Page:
Are extended warranties worth it?

Say you’re standing at the checkout counter of an electronics store, and the cashier asks if you’d like to purchase an extended warranty on your new flat screen. Should you do it?

Retailers love to push extended warranties because they’re almost pure profit. Very few people who buy one actually end up using it, which makes it a great deal for the retailer.

TVs, computers and other electronics are among the most common items people buy extended warranties for. But the quality and reliability of electronics have improved steadily over the past decade. Failure rates for flat screen TVs, for example, are as low as 3% over the first 3 years of ownership. So essentially you have a 3% chance that your TV will fail during that time. It just doesn’t make sense to shell out extra money when the odds of your device needing repair or replacement are so low.

You also have to consider the cost of the warranty versus the replacement cost of the item. It’s common for an extended warranty to cost 10-15% of the item’s cost. Two years from now, your new TV won’t be worth nearly what it is now because of rapidly changing technology. If it does fail after the original manufacturer’s warranty expires, you’re better off using the money you saved from not buying the warranty towards a new TV.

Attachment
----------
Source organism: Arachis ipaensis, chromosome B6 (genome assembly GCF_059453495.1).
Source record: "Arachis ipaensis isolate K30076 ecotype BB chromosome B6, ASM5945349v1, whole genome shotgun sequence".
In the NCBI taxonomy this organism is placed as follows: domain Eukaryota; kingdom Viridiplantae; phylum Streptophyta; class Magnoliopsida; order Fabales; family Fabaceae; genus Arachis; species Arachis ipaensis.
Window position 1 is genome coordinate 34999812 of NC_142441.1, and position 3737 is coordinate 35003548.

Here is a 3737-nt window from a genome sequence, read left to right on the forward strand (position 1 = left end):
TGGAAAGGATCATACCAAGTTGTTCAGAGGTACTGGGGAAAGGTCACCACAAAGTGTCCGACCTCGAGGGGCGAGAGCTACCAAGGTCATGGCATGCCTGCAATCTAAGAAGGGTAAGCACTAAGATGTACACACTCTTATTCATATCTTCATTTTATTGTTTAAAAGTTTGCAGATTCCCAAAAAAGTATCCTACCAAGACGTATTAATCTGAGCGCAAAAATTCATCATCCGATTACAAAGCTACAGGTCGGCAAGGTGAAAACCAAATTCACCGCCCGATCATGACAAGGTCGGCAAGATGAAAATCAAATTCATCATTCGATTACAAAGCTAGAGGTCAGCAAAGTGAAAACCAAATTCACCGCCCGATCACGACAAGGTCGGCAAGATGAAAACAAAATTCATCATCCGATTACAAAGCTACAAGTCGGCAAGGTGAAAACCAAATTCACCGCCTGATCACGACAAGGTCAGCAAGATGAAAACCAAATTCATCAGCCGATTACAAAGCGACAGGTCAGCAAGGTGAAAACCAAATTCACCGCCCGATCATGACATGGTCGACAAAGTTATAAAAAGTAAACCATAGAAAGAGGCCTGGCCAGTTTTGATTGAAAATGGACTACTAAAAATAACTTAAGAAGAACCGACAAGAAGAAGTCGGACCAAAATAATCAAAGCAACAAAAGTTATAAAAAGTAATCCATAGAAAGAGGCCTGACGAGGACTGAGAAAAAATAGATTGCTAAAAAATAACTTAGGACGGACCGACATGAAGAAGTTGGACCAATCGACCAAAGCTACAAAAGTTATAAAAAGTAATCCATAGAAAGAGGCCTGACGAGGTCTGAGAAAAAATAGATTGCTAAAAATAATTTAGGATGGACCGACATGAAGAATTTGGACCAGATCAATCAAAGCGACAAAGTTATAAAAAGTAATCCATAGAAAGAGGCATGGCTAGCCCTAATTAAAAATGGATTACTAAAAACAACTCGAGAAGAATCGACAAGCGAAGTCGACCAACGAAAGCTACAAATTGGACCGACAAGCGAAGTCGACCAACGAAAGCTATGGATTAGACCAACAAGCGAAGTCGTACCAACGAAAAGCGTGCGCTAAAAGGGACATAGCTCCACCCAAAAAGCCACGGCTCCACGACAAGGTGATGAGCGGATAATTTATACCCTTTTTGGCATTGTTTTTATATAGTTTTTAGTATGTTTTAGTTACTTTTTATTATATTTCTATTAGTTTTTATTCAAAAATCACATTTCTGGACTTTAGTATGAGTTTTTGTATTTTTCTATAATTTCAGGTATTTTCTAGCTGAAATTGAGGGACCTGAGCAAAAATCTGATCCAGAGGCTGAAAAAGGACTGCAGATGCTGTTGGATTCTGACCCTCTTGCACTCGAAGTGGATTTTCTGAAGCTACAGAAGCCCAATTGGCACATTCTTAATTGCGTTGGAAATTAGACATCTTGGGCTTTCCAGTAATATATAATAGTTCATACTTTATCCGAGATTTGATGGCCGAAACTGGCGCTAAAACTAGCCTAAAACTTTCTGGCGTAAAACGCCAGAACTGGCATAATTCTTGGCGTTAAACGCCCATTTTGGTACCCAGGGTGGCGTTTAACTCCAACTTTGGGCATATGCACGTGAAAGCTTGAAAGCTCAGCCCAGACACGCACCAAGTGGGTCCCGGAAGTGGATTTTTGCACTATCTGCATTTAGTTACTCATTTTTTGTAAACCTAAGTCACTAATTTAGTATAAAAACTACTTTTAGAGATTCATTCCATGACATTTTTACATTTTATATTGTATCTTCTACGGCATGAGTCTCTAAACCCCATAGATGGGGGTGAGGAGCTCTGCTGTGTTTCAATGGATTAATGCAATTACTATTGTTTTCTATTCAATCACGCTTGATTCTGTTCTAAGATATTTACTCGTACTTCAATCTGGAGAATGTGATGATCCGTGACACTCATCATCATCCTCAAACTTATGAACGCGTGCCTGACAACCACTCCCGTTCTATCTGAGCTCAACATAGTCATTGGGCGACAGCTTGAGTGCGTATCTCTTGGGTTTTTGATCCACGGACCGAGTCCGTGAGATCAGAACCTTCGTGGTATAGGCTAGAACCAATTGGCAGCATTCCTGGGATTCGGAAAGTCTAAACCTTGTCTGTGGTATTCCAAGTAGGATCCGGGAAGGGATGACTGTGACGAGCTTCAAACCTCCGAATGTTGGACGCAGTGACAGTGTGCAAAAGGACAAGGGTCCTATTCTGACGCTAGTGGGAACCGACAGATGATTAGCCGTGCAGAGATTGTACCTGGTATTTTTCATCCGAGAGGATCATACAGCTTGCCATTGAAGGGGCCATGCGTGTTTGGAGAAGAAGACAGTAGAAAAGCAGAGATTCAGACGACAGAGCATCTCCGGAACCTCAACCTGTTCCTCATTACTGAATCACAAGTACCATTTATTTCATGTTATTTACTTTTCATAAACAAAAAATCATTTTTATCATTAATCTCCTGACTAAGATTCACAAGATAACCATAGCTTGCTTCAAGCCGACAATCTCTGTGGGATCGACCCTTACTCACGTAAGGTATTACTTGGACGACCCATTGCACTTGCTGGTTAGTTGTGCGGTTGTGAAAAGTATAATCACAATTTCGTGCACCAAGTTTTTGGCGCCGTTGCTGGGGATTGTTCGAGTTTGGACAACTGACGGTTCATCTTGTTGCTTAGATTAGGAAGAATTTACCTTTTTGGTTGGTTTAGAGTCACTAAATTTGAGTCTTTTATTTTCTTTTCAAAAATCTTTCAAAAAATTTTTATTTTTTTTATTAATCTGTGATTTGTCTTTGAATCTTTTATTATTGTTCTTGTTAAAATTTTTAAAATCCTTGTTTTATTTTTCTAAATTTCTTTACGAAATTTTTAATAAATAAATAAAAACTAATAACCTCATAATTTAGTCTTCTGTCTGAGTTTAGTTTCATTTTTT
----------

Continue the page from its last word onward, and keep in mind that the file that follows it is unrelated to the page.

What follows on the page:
Electronics isn’t the only category that offers extended warranties though. They’re are also sold alongside appliances, cars, furniture and even homes. Again, the chances of you benefiting from an extended warranty for these items is slim. Especially in the case of home warranties, companies find all sorts of excuses to get out of paying for a claim. They put a number of exclusions into the contract, so that only if your furnace breaks on the second Tuesday of June and it’s raining outside will they cover the cost of repair. (Silly example, I know, but hopefully it drives home the point.)

When it comes to extended warranties, in almost every case you’re better off building an emergency fund that’s large enough to cover unexpected repairs.

One final tip: Many items come with an original warranty of 1 year, or 3 years, or some other length of time. If you charge the item to a credit card, some credit card companies will automatically add an extra year onto the manufacturer’s warranty for free! Check with your credit card company to see if your card offers this benefit.

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